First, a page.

Take a walk on the right side
Everyone who can drive might take this rule to heart. You have to take the left lane when you slow down and use the right lane when you want to speed up. You do the same when you drive in certain countries such as Britain and do the opposite when you drive in the US. That is the rule, with a penalty if you break traffic law. You are risking your own _ and others' _ safety, having your driving licence confiscated, a fine or even facing criminal charges if you and your vehicle are involved in an accident.
But what are you going to do when you walk on the street _ Bangkok's cramped footpaths and public walkways _ or escalators or moving walkways at the airport?
Should you stand idle on the right or left side? Which side of the path should you take when you want to increase your speed?
I have been facing this dilemma for decades _ when I walk on the moving walkway at Suvarnabhumi Airport or mount escalators with a handrail on both sides, or stairs without handrails at all, or those with a handrail on the right. Which side should I take if I want to run up the stairs? Upon the escalator (with a handrail at both sides), I start questioning myself again.
It does not matter whether I take the right or left side. It does not matter whether my dim-wit question gets the wrong or right answer, I usually end up zigzagging. Walking on public ways in Bangkok has always been a perplexing experience for me. People seem to do what they want. At Suvarnabhumi Airport, people often stand idle on both sides of the moving walkway. It's the same on escalators at shopping malls. On streets, people bump into each other. Should we take the left if we walk slowly as we go along the street? Or should we do the opposite?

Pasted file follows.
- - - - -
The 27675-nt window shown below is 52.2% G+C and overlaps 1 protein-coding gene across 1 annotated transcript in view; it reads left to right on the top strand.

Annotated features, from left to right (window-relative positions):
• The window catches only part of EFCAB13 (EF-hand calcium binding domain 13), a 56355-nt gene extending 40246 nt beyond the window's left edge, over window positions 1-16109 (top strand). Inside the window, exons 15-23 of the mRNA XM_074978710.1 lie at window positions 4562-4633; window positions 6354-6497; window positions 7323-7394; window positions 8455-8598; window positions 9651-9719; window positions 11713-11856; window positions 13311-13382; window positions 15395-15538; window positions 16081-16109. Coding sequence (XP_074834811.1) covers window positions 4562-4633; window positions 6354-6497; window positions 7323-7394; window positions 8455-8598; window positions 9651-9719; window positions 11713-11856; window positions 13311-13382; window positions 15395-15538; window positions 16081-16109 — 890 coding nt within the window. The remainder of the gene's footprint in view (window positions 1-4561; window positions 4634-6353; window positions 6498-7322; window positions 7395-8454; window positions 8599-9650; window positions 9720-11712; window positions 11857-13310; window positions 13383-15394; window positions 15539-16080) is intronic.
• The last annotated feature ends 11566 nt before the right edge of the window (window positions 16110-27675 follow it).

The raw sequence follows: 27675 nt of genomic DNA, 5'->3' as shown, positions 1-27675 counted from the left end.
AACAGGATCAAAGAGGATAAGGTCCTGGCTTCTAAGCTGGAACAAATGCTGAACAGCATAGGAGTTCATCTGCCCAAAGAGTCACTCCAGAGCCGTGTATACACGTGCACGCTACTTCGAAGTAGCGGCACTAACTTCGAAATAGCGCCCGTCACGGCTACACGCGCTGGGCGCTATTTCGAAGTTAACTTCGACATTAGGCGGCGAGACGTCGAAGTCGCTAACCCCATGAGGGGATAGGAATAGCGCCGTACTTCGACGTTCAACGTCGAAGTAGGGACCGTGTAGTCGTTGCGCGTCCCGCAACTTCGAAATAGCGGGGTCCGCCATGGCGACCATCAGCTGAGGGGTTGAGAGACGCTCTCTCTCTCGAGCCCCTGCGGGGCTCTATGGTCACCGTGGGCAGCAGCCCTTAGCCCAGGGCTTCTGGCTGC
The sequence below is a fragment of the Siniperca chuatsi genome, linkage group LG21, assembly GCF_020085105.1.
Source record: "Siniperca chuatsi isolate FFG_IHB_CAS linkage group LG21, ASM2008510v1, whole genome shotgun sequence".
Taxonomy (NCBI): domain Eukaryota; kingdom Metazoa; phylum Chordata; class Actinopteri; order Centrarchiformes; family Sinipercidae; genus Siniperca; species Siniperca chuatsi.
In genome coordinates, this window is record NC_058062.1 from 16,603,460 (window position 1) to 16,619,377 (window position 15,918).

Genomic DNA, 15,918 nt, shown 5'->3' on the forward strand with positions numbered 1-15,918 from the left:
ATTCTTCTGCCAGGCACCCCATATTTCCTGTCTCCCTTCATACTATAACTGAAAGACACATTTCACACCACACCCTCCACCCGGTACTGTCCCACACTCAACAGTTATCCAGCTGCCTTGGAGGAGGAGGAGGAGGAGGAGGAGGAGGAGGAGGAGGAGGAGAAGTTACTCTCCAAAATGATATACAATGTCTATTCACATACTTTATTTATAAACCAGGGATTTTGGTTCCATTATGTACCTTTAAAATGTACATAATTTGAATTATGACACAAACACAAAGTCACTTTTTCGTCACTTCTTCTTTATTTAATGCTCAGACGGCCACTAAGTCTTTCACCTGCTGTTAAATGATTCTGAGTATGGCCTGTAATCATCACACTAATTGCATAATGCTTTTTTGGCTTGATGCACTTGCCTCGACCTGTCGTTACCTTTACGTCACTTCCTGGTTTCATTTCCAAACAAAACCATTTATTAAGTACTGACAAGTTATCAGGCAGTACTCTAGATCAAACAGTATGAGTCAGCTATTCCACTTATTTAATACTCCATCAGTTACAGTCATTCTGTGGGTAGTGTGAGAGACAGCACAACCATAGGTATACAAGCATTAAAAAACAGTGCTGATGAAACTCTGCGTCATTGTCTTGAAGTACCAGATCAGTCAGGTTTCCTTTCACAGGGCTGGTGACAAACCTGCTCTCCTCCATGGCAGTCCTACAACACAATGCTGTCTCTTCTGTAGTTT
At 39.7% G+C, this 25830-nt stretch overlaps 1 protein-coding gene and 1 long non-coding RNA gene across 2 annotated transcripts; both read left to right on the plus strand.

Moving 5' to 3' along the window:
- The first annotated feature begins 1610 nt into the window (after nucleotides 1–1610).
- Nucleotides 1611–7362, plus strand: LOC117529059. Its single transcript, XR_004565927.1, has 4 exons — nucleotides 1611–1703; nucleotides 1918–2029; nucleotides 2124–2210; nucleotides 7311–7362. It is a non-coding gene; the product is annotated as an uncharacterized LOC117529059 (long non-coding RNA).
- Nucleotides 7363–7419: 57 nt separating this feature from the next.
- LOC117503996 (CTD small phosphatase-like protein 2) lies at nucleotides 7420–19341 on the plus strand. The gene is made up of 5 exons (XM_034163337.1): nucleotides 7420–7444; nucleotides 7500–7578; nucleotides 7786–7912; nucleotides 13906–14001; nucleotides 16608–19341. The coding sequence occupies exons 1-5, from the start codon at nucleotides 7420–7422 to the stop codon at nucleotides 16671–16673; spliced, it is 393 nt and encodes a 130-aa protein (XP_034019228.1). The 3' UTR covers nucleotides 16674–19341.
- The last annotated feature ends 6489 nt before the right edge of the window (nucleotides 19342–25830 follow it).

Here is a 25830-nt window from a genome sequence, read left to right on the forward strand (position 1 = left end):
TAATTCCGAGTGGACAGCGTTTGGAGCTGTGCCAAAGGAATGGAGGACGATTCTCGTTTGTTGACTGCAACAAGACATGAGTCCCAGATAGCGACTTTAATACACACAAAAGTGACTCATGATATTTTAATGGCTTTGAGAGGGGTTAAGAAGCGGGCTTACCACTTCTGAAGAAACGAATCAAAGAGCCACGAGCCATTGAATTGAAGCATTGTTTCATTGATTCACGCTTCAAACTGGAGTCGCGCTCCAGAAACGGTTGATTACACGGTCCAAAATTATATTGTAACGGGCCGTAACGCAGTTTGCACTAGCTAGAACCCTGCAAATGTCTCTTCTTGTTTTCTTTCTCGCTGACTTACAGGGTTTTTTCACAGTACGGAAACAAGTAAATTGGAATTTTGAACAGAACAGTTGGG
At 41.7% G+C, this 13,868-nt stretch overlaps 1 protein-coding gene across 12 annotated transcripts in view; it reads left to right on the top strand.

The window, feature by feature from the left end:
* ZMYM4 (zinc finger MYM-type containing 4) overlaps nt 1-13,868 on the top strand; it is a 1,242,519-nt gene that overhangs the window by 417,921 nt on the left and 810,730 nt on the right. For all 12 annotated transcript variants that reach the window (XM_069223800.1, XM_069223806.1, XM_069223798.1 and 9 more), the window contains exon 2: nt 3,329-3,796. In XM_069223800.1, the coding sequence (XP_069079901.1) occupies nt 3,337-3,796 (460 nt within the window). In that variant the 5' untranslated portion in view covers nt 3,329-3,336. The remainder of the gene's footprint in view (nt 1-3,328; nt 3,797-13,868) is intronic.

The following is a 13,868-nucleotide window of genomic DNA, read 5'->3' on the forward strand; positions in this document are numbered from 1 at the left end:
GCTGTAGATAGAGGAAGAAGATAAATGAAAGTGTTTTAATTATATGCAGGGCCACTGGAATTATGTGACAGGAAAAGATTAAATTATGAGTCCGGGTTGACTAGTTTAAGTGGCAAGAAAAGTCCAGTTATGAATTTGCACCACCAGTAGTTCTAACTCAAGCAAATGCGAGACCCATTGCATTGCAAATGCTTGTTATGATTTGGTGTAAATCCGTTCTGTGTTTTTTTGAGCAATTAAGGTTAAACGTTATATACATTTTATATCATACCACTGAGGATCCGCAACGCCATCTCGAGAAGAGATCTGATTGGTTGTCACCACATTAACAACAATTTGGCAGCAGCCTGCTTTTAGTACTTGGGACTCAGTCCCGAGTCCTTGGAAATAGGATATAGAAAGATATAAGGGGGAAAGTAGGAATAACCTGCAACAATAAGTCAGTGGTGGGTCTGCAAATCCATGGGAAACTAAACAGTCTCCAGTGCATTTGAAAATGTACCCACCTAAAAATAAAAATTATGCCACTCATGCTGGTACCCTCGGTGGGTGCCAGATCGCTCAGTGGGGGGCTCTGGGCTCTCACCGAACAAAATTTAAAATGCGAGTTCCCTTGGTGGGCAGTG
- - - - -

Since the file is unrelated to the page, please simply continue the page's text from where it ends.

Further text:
It is not that we are not informed. At Suvarnabhumi, there is a small sign telling us to stand on the right and use the left lane if we are in a hurry. Still, I have to zigzag to make my way to the gate. On some flyovers there are dirty arrow signs reminding us to take the left when using them. I wonder why the City Hall even bothers to provide this sign at all.
I know you are assuming that my brain is on the wrong side of my skull. The left side of the brain in the right side of the head and vice versa.
But never underestimate this simple act of side taking. Other countries _ Japan, for example _ have a clear rule for commuters as to which side of the road, stairs and escalators they should take. I always love walking in Japan as I know which side of the road or walkway I have to take. I always remember the scene of Japanese commuters forming a long line on the left side of an escalator with an empty path on the right side where other commuters in a hurry can run up. And look at how they evacuated when the tsunami struck their country last year. Before they knew where to run, they had to make sure they took the right side of the road in order to avoid hitting those running from the opposite direction.
Never underestimate the simple rule of taking left or right. How can we manage to establish and apply more complicated regulations when we do not know whether to take the left or right side when walking on the street? Taking the left or right side reflects our collective understanding and vision of how society should function and how space sharing should be regulated and observed. Yes, we can walk confusingly and still manage to reach the destination but it is not the kind of walking or journey we should make in life.
This is only the tip of the iceberg of confusing ground rules for using and sharing public space in Bangkok. At skytrain stations, commuters always run into the train, blocking the way of those who are leaving the carriage. A similar thing takes place at elevators. It is no longer a question of left or right. We always run amok. We know our behaviour is not noble but we might miss the train and have to wait for another if we are too slow. Other commuters who are more competitive, more ruthless will always get ahead.
And on Bangkok streets, it does not matter which side of the street we take _ left or right. Perhaps, I am wrong, all of us know which side we are taking. Indeed, we always take a walk on the wild side.
Anchalee Kongrut is a feature writer for the Bangkok Post.
Assistant News Editor
Bangkok Post's Assistant News Editor